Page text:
PwC aiming for £40bn return to Lehman creditors

Published at 12:30 PM on 15 September 2013

Five years on from the collapse of Lehman Brothers International Europe (LBIE), all creditors are a step closer to recovering 100% of their claims, with another significant payout to unsecured creditors expected in November, say administrators at PwC.

The March report to all creditors estimated a high-case outcome of 116.2p in the pound for unsecured creditors. The September report is expected to show an improvement on this, reflecting the further progress that has been made in the last six months. PwC is also planning the return of another £6bn of Trust Assets to clients later this month, bringing the total to £21bn since the start of the administration.

The prospect of achieving a 100% recovery for Unsecured, Trust Asset and Client Money creditors in any insolvent estate would be remarkable, but the prospect of doing it in the single, most complex company in the Lehman group is unprecedented and is testimony to the skill and effort
of the Lehman and PwC teams involved, working with the creditors committee, Linklaters and other legal advisers over the past five years.

Tony Lomas, joint administrator and PwC partner, said:

“In extremely unusual circumstances, a very successful working relationship has developed between all of these professionals in efforts to wind down one of the most complex insolvencies the financial world has ever seen. It is certainly the most complex I have ever worked on.

“We are some way from finishing the task but we have made a great deal of progress and have a clearer view of the future than ever before.

“For the past five years, the administrators and a large team of specialists from PwC have worked with 500 continuing Lehman staff and dozens of lawyers recovering assets, resolving claims and settling disputes with other group companies, in a quest to maximise recoveries for the company's creditors.

“We have already paid 68.5 p in the pound to LBIE's unsecured creditors and it looks likely that the eventual return will be 100p, plus the possibility of some interest. The exact amount of interest payable will depend on the outcome of an autumn UK High Court case which will decide whether unsecured creditors' rights to interest come before a £1.3bn debt claim filed by one of LBIE's shareholders, LBHI2.”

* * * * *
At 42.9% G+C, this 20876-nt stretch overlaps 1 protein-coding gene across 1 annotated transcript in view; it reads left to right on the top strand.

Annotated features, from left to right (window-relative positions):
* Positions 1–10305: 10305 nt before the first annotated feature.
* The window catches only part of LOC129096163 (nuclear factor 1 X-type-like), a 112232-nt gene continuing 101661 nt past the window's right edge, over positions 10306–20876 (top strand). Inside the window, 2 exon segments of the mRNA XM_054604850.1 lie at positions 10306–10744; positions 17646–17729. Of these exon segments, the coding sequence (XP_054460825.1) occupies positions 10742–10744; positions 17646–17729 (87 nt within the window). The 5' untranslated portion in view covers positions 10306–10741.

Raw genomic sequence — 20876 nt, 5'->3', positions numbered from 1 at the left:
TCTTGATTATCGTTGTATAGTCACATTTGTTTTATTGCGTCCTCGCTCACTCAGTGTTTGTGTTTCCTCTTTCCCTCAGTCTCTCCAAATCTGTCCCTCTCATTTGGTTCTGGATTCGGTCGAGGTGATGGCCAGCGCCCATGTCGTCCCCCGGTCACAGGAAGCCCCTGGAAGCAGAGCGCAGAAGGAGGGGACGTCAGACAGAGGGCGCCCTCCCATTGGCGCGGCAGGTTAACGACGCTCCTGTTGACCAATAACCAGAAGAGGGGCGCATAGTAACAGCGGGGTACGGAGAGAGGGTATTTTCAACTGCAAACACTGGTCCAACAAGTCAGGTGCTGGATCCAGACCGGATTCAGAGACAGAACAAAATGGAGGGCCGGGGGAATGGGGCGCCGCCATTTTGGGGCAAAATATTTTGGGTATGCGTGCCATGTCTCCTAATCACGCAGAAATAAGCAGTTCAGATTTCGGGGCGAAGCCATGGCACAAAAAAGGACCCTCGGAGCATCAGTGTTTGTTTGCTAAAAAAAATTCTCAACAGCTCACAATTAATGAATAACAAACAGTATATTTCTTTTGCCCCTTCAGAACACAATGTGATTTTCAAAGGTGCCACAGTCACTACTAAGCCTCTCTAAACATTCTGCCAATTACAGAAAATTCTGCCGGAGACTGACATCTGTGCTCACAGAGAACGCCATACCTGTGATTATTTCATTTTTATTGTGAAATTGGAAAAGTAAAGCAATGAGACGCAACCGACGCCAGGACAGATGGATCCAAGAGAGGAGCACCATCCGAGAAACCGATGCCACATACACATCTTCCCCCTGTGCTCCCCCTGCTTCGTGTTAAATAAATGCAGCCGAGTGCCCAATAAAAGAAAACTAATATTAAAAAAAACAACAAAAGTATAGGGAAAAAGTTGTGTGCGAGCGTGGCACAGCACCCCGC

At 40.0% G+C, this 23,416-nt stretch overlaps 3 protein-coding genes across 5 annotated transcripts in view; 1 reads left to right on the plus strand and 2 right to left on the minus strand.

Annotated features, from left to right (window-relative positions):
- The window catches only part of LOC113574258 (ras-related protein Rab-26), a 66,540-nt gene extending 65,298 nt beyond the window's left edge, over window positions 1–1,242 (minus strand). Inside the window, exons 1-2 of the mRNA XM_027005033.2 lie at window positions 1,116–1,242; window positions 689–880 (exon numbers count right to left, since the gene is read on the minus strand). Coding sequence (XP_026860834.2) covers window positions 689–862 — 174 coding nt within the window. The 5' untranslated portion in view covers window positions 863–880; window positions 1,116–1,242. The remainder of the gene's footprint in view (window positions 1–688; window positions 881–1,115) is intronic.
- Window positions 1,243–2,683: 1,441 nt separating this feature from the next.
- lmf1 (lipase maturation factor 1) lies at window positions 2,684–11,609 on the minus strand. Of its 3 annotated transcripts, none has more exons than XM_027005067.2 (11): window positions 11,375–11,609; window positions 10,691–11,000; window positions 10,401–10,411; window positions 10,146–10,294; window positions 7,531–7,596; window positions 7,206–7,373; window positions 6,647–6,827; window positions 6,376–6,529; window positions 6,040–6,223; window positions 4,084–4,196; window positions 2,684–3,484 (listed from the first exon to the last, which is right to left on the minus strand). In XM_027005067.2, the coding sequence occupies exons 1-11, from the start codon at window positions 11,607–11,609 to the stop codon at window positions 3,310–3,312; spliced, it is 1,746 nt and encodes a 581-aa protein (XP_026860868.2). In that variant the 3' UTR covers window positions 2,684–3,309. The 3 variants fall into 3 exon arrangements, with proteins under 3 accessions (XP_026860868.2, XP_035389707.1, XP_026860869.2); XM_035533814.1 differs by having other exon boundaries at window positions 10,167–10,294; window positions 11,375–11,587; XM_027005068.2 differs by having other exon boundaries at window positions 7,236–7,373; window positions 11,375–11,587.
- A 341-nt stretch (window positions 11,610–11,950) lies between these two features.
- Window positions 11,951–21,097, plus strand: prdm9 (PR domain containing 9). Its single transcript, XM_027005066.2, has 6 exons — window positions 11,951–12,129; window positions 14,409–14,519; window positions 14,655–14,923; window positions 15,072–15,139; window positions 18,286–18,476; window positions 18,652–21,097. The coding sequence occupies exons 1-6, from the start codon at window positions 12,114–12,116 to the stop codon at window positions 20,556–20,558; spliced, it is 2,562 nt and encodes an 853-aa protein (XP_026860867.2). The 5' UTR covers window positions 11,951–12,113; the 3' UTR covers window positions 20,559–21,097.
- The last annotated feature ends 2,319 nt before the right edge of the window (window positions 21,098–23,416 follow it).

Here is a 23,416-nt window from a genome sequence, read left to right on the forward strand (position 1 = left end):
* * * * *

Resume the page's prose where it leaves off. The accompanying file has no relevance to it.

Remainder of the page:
A total of 2,100 unsecured creditor claims totalling £9bn have now been admitted to the LBIE estate and another 1,300 claims worth £7.5bn have been filed but remain to be agreed.

Each of these outstanding claims is complex, many are disputed and some are likely to become the subject of litigation, PwC says.

The grand total eventually likely to be returned to creditors is expected to reach £40bn.


Tony Lomas, joint administrator and PwC partner, added:

“Given the sums involved and the huge complexity of the task, we are extremely pleased with the progress that we have made, and with our prospects of breaking the back of many of the remaining big issues over the next year or so. The results to date speak for themselves, and PwC takes great pride in leading such a hard-working and expert team that has recovered so much value for the company's creditors.

“On the regulatory side in the UK alone, significant legal changes have been made to reflect the lessons learned from the Lehman collapse. A Special Administration regime has been introduced for investment firms, special resolution provisions have been added to the Banking Act and Recovery and Resolution Plans will soon be required of all major banks, in the hope that these will help prevent future bank collapses, or at least reduce the market turmoil if collapse is inevitable.”

 ENDS


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